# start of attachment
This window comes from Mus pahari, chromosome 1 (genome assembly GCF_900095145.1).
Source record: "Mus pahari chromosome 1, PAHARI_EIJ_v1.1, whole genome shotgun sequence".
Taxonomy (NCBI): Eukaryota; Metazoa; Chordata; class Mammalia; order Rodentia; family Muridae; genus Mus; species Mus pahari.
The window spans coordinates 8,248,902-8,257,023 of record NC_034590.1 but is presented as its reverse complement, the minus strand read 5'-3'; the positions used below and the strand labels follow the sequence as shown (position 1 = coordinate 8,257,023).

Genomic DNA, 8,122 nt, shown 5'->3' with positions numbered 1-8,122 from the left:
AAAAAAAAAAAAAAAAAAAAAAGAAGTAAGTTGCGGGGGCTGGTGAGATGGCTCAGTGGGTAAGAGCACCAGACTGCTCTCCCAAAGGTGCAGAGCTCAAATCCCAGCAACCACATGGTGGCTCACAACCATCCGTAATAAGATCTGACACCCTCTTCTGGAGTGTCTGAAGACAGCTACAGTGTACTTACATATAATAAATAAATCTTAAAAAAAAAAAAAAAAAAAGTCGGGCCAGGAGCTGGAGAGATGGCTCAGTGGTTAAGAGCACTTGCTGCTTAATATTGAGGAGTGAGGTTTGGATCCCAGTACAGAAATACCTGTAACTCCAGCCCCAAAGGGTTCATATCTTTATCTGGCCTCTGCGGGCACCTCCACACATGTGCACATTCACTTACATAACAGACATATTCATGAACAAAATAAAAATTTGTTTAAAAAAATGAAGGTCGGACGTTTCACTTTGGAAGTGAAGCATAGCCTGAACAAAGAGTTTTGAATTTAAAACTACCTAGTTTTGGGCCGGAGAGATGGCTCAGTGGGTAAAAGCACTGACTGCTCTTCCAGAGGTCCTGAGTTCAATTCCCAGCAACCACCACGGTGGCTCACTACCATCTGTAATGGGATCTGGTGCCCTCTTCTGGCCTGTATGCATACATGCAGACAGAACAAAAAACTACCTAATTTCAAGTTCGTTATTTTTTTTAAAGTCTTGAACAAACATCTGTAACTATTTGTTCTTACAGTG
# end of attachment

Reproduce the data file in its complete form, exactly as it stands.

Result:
This window comes from Mus pahari, chromosome 1 (genome assembly GCF_900095145.1).
Source record: "Mus pahari chromosome 1, PAHARI_EIJ_v1.1, whole genome shotgun sequence".
Taxonomy (NCBI): Eukaryota; Metazoa; Chordata; class Mammalia; order Rodentia; family Muridae; genus Mus; species Mus pahari.
The window spans coordinates 8,248,902-8,257,023 of record NC_034590.1 but is presented as its reverse complement, the minus strand read 5'-3'; the positions used below and the strand labels follow the sequence as shown (position 1 = coordinate 8,257,023).

Genomic DNA, 8,122 nt, shown 5'->3' with positions numbered 1-8,122 from the left:
AAAAAAAAAAAAAAAAAAAAAAGAAGTAAGTTGCGGGGGCTGGTGAGATGGCTCAGTGGGTAAGAGCACCAGACTGCTCTCCCAAAGGTGCAGAGCTCAAATCCCAGCAACCACATGGTGGCTCACAACCATCCGTAATAAGATCTGACACCCTCTTCTGGAGTGTCTGAAGACAGCTACAGTGTACTTACATATAATAAATAAATCTTAAAAAAAAAAAAAAAAAAAGTCGGGCCAGGAGCTGGAGAGATGGCTCAGTGGTTAAGAGCACTTGCTGCTTAATATTGAGGAGTGAGGTTTGGATCCCAGTACAGAAATACCTGTAACTCCAGCCCCAAAGGGTTCATATCTTTATCTGGCCTCTGCGGGCACCTCCACACATGTGCACATTCACTTACATAACAGACATATTCATGAACAAAATAAAAATTTGTTTAAAAAAATGAAGGTCGGACGTTTCACTTTGGAAGTGAAGCATAGCCTGAACAAAGAGTTTTGAATTTAAAACTACCTAGTTTTGGGCCGGAGAGATGGCTCAGTGGGTAAAAGCACTGACTGCTCTTCCAGAGGTCCTGAGTTCAATTCCCAGCAACCACCACGGTGGCTCACTACCATCTGTAATGGGATCTGGTGCCCTCTTCTGGCCTGTATGCATACATGCAGACAGAACAAAAAACTACCTAATTTCAAGTTCGTTATTTTTTTTAAAGTCTTGAACAAACATCTGTAACTATTTGTTCTTACAGTG